Rapper Jay-Z has told a Los Angeles jury he was not aware there was a sample of Egyptian songwriter Baligh Hamdi’s 1957 song Khosara Khosara on his 1999 hit Big Pimpin’.
Jay-Z, real name Shawn Carter, and producer Timbaland are accused of using the melody from the song without permission.
The rapper testified for roughly 90 minutes in court on October 14.
“I didn’t think there was a sample in it,” Jay-Z said.
“Timbaland presented me with a track. I didn’t even think about there being a sample,” he continued.
Jay-Z’ss lawyers told the court Baligh Hamdi’s family had repeatedly been paid for use of the song.
Four notes from Khosara Khosara‘s 74 notes are repeated throughout Big Pimpin’, a music expert has testified.
Photo Getty Images
Asked why he did not thoroughly check out the rights to the track, Jay-Z replied: “That’s not what I do. I make music.
“I’m a rapper, I’ve got a clothing line, I run a label, a media label called Roc Nation, with a sports agency, music publishing and management. Restaurants and nightclubs … I think that about covers it.”
The rapper said he had a team of hundreds of people who dealt with his contracts and licensing.
Timbaland – real name Timothy Mosley – later told the court he had found Khosara Khosara on a CD of Arabic music labeled “license free”.
“I’m thinking it’s free music, free songs, and I sampled it,” he said.
Baligh Hamdi’s nephew, Osama Ahmed Fahmy, first filed a legal complaint in 2007, claiming the musicians had purposefully avoided asking permission because of Big Pimpin’s lyrics.
His lawyer, Peter Ross, has already told the court Jay-Z and Timbaland had infringed Baligh Hamdi’s “moral rights” – a legal concept he claimed was well-established in Egypt which would have required the musicians to get permission to use elements of Khosara Khosara in a song celebrating a promiscuous lifestyle.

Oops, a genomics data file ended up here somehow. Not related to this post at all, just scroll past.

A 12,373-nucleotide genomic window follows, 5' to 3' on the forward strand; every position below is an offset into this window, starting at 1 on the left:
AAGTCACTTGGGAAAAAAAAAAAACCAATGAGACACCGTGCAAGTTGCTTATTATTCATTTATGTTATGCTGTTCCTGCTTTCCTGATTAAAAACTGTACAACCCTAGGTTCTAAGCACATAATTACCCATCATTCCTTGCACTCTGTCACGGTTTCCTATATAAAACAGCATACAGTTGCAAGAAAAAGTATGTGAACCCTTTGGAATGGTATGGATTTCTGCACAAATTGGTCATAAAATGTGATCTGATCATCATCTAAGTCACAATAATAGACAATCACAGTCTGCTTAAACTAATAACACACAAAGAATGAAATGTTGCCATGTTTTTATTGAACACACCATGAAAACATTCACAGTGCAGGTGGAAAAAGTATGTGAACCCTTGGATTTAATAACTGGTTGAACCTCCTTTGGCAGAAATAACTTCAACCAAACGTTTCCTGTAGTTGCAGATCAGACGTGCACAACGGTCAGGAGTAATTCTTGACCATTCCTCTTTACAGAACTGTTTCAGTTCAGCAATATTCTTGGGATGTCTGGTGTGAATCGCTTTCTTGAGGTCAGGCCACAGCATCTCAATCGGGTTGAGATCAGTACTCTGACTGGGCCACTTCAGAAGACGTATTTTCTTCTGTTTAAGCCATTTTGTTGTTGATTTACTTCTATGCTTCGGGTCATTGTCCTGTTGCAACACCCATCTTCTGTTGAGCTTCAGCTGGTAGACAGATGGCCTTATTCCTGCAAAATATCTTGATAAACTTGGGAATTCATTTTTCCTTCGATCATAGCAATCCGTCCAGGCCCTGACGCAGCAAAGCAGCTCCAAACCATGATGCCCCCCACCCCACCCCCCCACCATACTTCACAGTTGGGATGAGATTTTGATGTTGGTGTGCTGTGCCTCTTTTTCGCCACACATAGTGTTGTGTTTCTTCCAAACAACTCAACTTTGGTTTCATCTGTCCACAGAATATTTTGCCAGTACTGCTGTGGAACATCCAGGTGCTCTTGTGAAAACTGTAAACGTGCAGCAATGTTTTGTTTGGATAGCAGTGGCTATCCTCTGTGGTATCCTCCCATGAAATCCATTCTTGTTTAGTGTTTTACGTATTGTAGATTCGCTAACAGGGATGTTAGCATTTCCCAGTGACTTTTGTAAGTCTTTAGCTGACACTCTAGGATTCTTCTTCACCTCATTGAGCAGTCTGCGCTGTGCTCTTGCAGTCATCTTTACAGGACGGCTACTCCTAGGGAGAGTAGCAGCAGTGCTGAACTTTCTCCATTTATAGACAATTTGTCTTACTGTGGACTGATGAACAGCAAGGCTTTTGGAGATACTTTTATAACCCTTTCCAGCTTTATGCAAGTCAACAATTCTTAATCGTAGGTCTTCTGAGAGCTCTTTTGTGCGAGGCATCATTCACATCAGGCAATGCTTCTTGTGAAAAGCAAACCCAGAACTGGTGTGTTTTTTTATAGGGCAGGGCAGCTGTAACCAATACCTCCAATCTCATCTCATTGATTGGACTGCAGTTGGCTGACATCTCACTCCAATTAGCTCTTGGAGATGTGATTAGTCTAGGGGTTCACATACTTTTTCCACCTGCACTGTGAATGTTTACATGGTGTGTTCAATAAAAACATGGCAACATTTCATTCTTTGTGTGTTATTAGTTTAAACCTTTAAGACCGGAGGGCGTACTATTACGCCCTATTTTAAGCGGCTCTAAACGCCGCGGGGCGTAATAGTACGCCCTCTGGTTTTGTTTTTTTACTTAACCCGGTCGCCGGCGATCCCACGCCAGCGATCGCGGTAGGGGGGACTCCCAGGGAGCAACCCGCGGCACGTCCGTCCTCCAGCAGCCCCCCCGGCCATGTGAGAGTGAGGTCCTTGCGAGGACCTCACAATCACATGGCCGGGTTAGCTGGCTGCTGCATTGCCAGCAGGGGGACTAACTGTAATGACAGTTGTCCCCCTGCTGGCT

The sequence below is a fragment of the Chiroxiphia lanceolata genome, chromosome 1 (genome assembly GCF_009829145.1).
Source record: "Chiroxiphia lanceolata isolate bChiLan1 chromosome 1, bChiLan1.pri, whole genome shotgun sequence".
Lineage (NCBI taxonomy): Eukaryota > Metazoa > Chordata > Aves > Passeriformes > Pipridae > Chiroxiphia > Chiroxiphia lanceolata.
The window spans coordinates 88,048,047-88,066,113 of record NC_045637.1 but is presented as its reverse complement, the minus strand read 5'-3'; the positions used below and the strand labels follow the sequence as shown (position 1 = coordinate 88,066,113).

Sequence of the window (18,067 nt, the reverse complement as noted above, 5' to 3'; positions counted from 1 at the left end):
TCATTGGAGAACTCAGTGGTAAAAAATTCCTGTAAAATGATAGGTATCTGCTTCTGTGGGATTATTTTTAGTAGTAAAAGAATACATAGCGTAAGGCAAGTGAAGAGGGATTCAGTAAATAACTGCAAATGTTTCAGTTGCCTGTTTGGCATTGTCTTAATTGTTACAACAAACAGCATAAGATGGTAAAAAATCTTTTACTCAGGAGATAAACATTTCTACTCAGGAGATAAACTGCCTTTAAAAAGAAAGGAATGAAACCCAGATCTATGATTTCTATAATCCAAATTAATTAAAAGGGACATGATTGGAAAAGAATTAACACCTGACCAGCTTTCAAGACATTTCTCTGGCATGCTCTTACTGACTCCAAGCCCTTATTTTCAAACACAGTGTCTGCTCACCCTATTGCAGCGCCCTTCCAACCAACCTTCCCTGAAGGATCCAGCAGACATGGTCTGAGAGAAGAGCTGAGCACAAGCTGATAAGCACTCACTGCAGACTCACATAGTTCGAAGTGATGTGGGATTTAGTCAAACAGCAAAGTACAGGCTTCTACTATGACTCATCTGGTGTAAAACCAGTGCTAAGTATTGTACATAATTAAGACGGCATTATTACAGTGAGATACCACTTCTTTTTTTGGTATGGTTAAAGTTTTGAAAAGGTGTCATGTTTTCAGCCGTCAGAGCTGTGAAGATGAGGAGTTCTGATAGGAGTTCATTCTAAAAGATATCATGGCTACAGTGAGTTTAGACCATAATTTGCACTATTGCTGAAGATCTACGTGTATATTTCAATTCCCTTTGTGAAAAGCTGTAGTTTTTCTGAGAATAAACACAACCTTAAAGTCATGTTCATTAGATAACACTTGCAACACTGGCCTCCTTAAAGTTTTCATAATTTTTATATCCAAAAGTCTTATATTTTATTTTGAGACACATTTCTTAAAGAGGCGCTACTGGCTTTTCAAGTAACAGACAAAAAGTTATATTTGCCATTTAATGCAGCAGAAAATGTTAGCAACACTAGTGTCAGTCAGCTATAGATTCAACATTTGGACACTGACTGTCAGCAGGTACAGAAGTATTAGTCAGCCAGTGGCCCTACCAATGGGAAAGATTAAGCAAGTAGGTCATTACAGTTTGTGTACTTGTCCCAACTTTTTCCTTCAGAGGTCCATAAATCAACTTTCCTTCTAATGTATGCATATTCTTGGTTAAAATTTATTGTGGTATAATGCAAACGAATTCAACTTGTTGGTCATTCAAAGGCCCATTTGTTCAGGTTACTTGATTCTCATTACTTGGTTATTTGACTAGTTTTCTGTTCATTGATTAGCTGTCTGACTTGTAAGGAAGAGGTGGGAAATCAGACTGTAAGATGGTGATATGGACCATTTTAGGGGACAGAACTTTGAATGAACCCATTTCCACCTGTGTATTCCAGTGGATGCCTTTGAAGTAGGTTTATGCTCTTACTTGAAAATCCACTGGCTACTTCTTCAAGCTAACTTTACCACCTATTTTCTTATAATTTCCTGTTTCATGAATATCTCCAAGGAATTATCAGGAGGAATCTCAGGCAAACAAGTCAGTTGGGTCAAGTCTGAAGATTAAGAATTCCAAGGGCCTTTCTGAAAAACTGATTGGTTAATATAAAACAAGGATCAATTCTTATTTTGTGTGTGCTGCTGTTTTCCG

Jay- Z’s copyright trial over his 1999 hit Big Pimpin’ has begun in Los Angeles.
The rapper is accused of using the melody of Egyptian songwriter Baligh Hamdi’s 1957 song Khosara Khosara without permission.
Jay-Z’s lawyers and producer hip-hop Timbaland say they secured the appropriate rights to feature the tune in the chorus.
The misician is due to testify along with an expert on Egyptian music.
The case has taken years to get to court, with Baligh Hamdi’s nephew, Osama Ahmed Fahmy, first filing a legal complaint in 2007.
Osama Ahmed Fahmy’s lawyer Peter Ross claimed Jay-Z had purposefully avoided asking permission because they knew it wouldn’t be granted because of the risqué lyrics used on Big Pimpin’.
“You have to go to the composer himself, or his heirs, play the work, and get his approval,” Peter Ross said.
“That he never did.”
The lawyer also accused Jay-Z of violating Baligh Hamdi’s “moral rights” – a legal concept he claimed was well-established in Egypt which would have required the musicians to get permission to use elements of Khosara Khosara in a song celebrating a promiscuous lifestyle.
Jay-Z’s lawyer Andrew Bart argued that the lyrics of Big Pimpin’ should not be discussed in relation to the trial.
District Court Judge Christina Snyder agreed, saying examining Jay-Z’s lyrics would be irrelevant in this case.
Timbaland’s lawyer Christine Lepera said the producer used Baligh Hamdi’s tune – which featured in a 1957 Egyptian film and became a major hit – without realizing it was owned by EMI Music Arabia.
The producers later paid $100,000 to the record label to acquire the license.
However, Osama Ahmed Fahmy argued the payment was inconsequential, and that only Baligh Hamdi’s heirs had the right to approve a derivative work of the musician’s composition.
Christine Lepera also denied Big Pimpin’ used major elements of Baligh Hamdi’s work, saying much of its music was simple and not subject to copyright.
She added that Osama Ahmed Fahmy’s legal claim was an “effort to get an undeserved income”.
The trial is the second high-profile musical copyright case, after a federal jury ruled earlier this year Robin Thicke and Pharrell Williams plagiarized Marvin Gaye in their hit Blurred Lines.
Marvin Gaye’s family were initially awarded $7.4 million, but that was later reduced to $5.3 million.
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